The claimant is the owner of the device mark SATEL No.764 044 registered in class 9. The defendant registered the domain ‘satel.hu’. Both parties are active on the market of information security. The claimant sued the defendant for trademark infringement. The Metropolitan Tribunal suspended the case considering the procedure before the Hungarian Intellectual Property Office (HIPO) where the defendant requested cancellation of claimant’s mark. The claimant referred to acquiescence in this procedure. The defendant withdrew his request of cancellation, as acquiescence can be stated in favour of the claimant. The Office ceased the cancellation procedure.

After that the Tribunal rejected the claim as Sec. 17(1) of the Trademark Act provides that if the trademark owner tolerated running the use of his mark for 5 years, it constitutes acquiescence. The claimant was aware of the use of the domain by the defendant. The use was realised in relation to the goods indicated in the trademark register of the claimant. The Court stated that before the priority date of the claimant’s mark the defendant used the attacked domain name without registration. As both parties are producing identical or similar goods, the claimant ought to have known about the use of the said domain by the defendant.

The claimant filed an appeal with the Metropolitan Court of Appeal against the judgement of the Tribunal. Then the Metropolitan Court changed the judgement of the first instance and the defendant was convicted of trademark infringement. The Court of Appeal held that acquiescence can be referred to only if the signs are identical.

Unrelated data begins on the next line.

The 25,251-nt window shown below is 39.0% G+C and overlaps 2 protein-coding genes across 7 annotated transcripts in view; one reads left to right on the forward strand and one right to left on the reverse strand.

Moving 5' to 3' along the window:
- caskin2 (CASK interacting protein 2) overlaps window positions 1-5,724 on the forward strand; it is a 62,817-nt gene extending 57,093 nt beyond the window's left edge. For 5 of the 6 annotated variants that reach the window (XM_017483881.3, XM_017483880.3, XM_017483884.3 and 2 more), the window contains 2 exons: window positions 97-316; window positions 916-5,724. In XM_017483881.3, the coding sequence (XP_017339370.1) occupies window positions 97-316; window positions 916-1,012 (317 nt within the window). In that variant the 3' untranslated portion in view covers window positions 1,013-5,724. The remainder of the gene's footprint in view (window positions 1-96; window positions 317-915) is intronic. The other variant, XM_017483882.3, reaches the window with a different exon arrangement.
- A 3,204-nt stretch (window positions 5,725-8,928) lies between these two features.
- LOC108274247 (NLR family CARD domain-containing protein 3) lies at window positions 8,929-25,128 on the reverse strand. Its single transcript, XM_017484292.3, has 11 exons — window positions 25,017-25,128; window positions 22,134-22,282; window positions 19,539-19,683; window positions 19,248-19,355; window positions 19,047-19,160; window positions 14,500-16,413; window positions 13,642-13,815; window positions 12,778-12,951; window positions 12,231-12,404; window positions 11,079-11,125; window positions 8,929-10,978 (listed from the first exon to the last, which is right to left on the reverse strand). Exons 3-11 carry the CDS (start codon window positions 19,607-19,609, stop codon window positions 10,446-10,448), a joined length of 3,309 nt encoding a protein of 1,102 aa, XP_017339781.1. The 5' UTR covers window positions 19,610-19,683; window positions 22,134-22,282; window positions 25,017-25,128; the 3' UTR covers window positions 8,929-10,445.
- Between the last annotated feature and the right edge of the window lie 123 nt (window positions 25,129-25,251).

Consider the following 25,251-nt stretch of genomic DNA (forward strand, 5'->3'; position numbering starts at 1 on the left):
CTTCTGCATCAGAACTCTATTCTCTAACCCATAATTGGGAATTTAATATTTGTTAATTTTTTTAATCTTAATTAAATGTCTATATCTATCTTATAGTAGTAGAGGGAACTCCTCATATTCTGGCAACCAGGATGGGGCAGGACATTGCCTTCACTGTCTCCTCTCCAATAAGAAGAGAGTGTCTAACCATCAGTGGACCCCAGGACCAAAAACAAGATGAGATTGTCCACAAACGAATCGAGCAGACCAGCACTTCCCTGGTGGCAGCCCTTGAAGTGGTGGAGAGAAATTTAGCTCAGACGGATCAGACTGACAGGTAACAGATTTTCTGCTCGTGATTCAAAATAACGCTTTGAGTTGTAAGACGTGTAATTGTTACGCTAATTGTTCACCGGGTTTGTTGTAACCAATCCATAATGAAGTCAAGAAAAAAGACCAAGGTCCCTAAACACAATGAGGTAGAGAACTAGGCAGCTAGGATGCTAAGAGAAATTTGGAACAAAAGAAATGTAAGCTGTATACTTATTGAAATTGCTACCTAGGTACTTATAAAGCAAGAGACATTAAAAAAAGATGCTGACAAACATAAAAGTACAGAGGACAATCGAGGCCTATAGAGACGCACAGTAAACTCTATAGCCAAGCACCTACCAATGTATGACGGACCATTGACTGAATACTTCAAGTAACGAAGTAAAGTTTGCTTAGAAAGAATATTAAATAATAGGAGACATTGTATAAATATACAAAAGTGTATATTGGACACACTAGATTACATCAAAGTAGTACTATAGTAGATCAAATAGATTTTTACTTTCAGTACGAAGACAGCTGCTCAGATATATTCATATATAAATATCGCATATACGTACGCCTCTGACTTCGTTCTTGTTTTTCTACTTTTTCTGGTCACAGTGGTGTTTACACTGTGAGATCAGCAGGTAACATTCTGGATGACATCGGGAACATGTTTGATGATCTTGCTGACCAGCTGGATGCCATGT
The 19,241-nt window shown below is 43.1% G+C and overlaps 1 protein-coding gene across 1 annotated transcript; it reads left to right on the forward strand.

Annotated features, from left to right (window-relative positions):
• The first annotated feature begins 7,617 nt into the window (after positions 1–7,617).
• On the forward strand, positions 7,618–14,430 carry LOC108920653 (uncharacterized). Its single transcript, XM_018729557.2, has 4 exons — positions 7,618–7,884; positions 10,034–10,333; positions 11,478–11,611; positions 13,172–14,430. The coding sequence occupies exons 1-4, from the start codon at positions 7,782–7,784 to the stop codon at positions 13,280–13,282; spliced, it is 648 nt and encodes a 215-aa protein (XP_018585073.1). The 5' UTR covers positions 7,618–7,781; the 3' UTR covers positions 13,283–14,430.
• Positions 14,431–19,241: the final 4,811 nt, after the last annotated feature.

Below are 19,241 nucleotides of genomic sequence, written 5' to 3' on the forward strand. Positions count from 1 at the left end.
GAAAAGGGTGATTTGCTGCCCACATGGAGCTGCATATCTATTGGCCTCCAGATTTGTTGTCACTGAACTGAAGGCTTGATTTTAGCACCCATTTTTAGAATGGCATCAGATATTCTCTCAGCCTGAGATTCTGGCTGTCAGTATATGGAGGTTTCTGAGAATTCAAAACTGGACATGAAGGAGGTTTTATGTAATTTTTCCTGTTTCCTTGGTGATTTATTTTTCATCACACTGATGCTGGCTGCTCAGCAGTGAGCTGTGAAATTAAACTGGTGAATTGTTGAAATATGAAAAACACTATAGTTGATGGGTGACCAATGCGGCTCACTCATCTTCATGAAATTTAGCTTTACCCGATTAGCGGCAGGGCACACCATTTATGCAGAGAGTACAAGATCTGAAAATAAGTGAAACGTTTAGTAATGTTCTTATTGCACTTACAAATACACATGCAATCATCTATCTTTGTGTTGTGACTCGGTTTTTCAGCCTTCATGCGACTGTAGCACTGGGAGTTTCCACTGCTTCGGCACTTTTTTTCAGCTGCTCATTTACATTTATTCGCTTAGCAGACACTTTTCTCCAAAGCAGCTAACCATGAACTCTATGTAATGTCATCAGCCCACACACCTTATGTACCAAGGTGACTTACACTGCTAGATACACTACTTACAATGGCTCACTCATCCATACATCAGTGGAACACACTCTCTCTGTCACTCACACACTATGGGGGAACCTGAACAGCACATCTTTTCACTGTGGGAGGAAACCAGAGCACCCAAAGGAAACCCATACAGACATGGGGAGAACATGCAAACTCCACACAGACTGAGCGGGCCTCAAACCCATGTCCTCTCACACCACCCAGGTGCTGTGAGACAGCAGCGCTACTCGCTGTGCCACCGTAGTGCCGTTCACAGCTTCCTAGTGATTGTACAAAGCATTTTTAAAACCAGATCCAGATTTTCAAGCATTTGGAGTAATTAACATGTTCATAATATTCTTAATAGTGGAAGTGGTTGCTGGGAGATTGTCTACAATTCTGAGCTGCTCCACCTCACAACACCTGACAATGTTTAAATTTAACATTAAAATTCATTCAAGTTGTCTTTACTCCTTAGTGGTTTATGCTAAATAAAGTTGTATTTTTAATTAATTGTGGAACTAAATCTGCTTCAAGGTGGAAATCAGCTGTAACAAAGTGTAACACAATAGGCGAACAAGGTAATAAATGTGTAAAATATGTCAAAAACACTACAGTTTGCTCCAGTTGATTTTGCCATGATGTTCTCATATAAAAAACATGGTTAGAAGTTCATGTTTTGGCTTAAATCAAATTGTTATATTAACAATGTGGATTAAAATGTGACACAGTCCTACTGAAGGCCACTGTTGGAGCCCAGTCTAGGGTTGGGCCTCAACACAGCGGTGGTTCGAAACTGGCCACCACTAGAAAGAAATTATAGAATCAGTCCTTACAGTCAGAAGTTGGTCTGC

The claimant filed an appeal with the Metropolitan Court of Appeal and it was successful. The Court changed the judgement of Tribunal and condemned the defendant for trademark infringement. The Court stated that the facts were correctly established by the Tribunal but the application of the law was erroneous, since Sec.5 (2)(a) of the trademark act mentions identical signs rather than similar signs. As a result the exceptional provision of Sec. 17 of the Trademark Act on acquiescence should not have been applied.

The defendant requested revision by the Supreme Court. It was granted and the Supreme Court changed the judgement of the Court in the second instance. In its judgement the Supreme Court said that the interpretation of Sec. 5(2)(a) by the Court of Appeal was not correct as one cannot conclude from this provision that identity of the conflicting signs can be required. Therefore application of Sec.17 on acquiescence cannot be excluded and  this provision adopted by the Trademark Act  in the frames of harmonisation  with the EU Law is to be applied ( Pfv. IV. 21. 187/211)


After Hungary signed a declaration on accession to the European Community, the legislation started to harmonise several laws with the EU directives. That was the situation when the present Trademark Act (1977) was drafted, precisely when the rules on acquiescence were adopted.

It is not surprising that the learned judges of the Metropolitan Court of Appeal and those of the Supreme Court interpreted some words of the Trademark Act in a different way.

It is not our task to judge which of the two different views is more convincing. The old sentence Roma locuta causa finite is applicable in this respect too. The interpretation of the Supreme Court is leading for further cases.

I dare to mention that this interpretation is also favourable for trade mark owners and so far it is also in conformity with the rule of ratio legis.


In-house Counsel
Doctor of the Hungarian Academy of Sciences